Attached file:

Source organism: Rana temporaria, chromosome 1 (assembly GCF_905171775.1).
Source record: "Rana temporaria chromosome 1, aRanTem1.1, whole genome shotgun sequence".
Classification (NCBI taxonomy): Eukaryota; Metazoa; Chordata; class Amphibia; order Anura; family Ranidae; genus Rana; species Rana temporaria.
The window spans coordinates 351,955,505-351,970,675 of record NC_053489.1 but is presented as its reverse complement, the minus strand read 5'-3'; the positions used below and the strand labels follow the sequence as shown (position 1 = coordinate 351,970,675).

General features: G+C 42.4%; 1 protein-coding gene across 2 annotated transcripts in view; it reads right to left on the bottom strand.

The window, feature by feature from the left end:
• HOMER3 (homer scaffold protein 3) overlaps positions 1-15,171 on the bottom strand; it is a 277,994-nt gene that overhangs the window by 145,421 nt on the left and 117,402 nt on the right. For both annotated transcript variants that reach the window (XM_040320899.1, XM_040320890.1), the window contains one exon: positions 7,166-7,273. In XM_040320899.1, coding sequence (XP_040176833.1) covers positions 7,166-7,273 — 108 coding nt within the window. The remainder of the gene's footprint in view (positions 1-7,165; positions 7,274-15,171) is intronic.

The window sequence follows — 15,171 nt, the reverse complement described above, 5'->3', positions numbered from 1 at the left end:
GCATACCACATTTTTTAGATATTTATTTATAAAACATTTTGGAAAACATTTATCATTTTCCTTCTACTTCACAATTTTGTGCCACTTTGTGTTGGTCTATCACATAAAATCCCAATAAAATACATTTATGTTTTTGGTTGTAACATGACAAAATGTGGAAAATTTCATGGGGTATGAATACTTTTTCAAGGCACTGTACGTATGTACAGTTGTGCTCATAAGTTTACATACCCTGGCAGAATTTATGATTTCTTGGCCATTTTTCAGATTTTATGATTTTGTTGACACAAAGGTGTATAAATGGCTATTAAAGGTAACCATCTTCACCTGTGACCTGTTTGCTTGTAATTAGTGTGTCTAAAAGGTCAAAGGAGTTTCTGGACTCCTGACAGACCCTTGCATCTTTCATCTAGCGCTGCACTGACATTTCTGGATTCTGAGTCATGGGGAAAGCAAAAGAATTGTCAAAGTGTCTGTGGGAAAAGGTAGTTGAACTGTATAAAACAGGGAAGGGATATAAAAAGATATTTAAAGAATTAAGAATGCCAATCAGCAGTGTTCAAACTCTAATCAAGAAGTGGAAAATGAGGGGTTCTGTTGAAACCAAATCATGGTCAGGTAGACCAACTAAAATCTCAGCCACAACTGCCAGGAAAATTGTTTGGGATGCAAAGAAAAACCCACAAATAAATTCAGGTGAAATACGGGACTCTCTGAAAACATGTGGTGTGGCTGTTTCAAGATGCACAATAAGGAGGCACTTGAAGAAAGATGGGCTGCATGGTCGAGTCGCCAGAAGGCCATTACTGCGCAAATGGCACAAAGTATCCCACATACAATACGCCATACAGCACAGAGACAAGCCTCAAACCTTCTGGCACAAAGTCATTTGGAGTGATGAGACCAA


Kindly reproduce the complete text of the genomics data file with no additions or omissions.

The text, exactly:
Source organism: Rana temporaria, chromosome 1 (assembly GCF_905171775.1).
Source record: "Rana temporaria chromosome 1, aRanTem1.1, whole genome shotgun sequence".
Classification (NCBI taxonomy): Eukaryota; Metazoa; Chordata; class Amphibia; order Anura; family Ranidae; genus Rana; species Rana temporaria.
The window spans coordinates 351,955,505-351,970,675 of record NC_053489.1 but is presented as its reverse complement, the minus strand read 5'-3'; the positions used below and the strand labels follow the sequence as shown (position 1 = coordinate 351,970,675).

General features: G+C 42.4%; 1 protein-coding gene across 2 annotated transcripts in view; it reads right to left on the bottom strand.

The window, feature by feature from the left end:
• HOMER3 (homer scaffold protein 3) overlaps positions 1-15,171 on the bottom strand; it is a 277,994-nt gene that overhangs the window by 145,421 nt on the left and 117,402 nt on the right. For both annotated transcript variants that reach the window (XM_040320899.1, XM_040320890.1), the window contains one exon: positions 7,166-7,273. In XM_040320899.1, coding sequence (XP_040176833.1) covers positions 7,166-7,273 — 108 coding nt within the window. The remainder of the gene's footprint in view (positions 1-7,165; positions 7,274-15,171) is intronic.

The window sequence follows — 15,171 nt, the reverse complement described above, 5'->3', positions numbered from 1 at the left end:
GCATACCACATTTTTTAGATATTTATTTATAAAACATTTTGGAAAACATTTATCATTTTCCTTCTACTTCACAATTTTGTGCCACTTTGTGTTGGTCTATCACATAAAATCCCAATAAAATACATTTATGTTTTTGGTTGTAACATGACAAAATGTGGAAAATTTCATGGGGTATGAATACTTTTTCAAGGCACTGTACGTATGTACAGTTGTGCTCATAAGTTTACATACCCTGGCAGAATTTATGATTTCTTGGCCATTTTTCAGATTTTATGATTTTGTTGACACAAAGGTGTATAAATGGCTATTAAAGGTAACCATCTTCACCTGTGACCTGTTTGCTTGTAATTAGTGTGTCTAAAAGGTCAAAGGAGTTTCTGGACTCCTGACAGACCCTTGCATCTTTCATCTAGCGCTGCACTGACATTTCTGGATTCTGAGTCATGGGGAAAGCAAAAGAATTGTCAAAGTGTCTGTGGGAAAAGGTAGTTGAACTGTATAAAACAGGGAAGGGATATAAAAAGATATTTAAAGAATTAAGAATGCCAATCAGCAGTGTTCAAACTCTAATCAAGAAGTGGAAAATGAGGGGTTCTGTTGAAACCAAATCATGGTCAGGTAGACCAACTAAAATCTCAGCCACAACTGCCAGGAAAATTGTTTGGGATGCAAAGAAAAACCCACAAATAAATTCAGGTGAAATACGGGACTCTCTGAAAACATGTGGTGTGGCTGTTTCAAGATGCACAATAAGGAGGCACTTGAAGAAAGATGGGCTGCATGGTCGAGTCGCCAGAAGGCCATTACTGCGCAAATGGCACAAAGTATCCCACATACAATACGCCATACAGCACAGAGACAAGCCTCAAACCTTCTGGCACAAAGTCATTTGGAGTGATGAGACCAA